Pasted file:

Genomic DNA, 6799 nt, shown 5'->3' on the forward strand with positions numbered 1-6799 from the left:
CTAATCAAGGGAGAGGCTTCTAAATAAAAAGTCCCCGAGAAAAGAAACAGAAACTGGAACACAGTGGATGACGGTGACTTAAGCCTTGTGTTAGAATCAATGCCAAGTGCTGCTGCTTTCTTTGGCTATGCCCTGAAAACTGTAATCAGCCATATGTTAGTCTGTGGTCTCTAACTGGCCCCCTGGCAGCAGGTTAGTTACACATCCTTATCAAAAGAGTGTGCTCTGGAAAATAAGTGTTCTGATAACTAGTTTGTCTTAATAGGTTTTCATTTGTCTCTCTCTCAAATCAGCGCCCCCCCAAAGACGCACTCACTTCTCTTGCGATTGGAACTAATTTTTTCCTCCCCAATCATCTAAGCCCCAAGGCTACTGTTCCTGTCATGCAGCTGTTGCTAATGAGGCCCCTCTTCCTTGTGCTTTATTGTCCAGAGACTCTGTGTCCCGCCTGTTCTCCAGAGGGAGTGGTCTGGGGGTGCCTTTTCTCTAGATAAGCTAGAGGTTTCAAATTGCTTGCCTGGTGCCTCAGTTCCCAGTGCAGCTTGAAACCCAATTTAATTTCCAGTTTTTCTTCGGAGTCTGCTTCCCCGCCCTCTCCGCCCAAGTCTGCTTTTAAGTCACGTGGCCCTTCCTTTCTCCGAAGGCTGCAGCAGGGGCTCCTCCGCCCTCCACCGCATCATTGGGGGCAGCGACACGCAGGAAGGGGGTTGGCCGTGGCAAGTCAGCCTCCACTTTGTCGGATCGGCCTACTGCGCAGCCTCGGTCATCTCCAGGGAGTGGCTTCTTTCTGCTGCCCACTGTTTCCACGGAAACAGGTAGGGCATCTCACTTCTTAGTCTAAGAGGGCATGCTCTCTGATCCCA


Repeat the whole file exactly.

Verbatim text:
Genomic DNA, 6799 nt, shown 5'->3' on the forward strand with positions numbered 1-6799 from the left:
CTAATCAAGGGAGAGGCTTCTAAATAAAAAGTCCCCGAGAAAAGAAACAGAAACTGGAACACAGTGGATGACGGTGACTTAAGCCTTGTGTTAGAATCAATGCCAAGTGCTGCTGCTTTCTTTGGCTATGCCCTGAAAACTGTAATCAGCCATATGTTAGTCTGTGGTCTCTAACTGGCCCCCTGGCAGCAGGTTAGTTACACATCCTTATCAAAAGAGTGTGCTCTGGAAAATAAGTGTTCTGATAACTAGTTTGTCTTAATAGGTTTTCATTTGTCTCTCTCTCAAATCAGCGCCCCCCCAAAGACGCACTCACTTCTCTTGCGATTGGAACTAATTTTTTCCTCCCCAATCATCTAAGCCCCAAGGCTACTGTTCCTGTCATGCAGCTGTTGCTAATGAGGCCCCTCTTCCTTGTGCTTTATTGTCCAGAGACTCTGTGTCCCGCCTGTTCTCCAGAGGGAGTGGTCTGGGGGTGCCTTTTCTCTAGATAAGCTAGAGGTTTCAAATTGCTTGCCTGGTGCCTCAGTTCCCAGTGCAGCTTGAAACCCAATTTAATTTCCAGTTTTTCTTCGGAGTCTGCTTCCCCGCCCTCTCCGCCCAAGTCTGCTTTTAAGTCACGTGGCCCTTCCTTTCTCCGAAGGCTGCAGCAGGGGCTCCTCCGCCCTCCACCGCATCATTGGGGGCAGCGACACGCAGGAAGGGGGTTGGCCGTGGCAAGTCAGCCTCCACTTTGTCGGATCGGCCTACTGCGCAGCCTCGGTCATCTCCAGGGAGTGGCTTCTTTCTGCTGCCCACTGTTTCCACGGAAACAGGTAGGGCATCTCACTTCTTAGTCTAAGAGGGCATGCTCTCTGATCCCA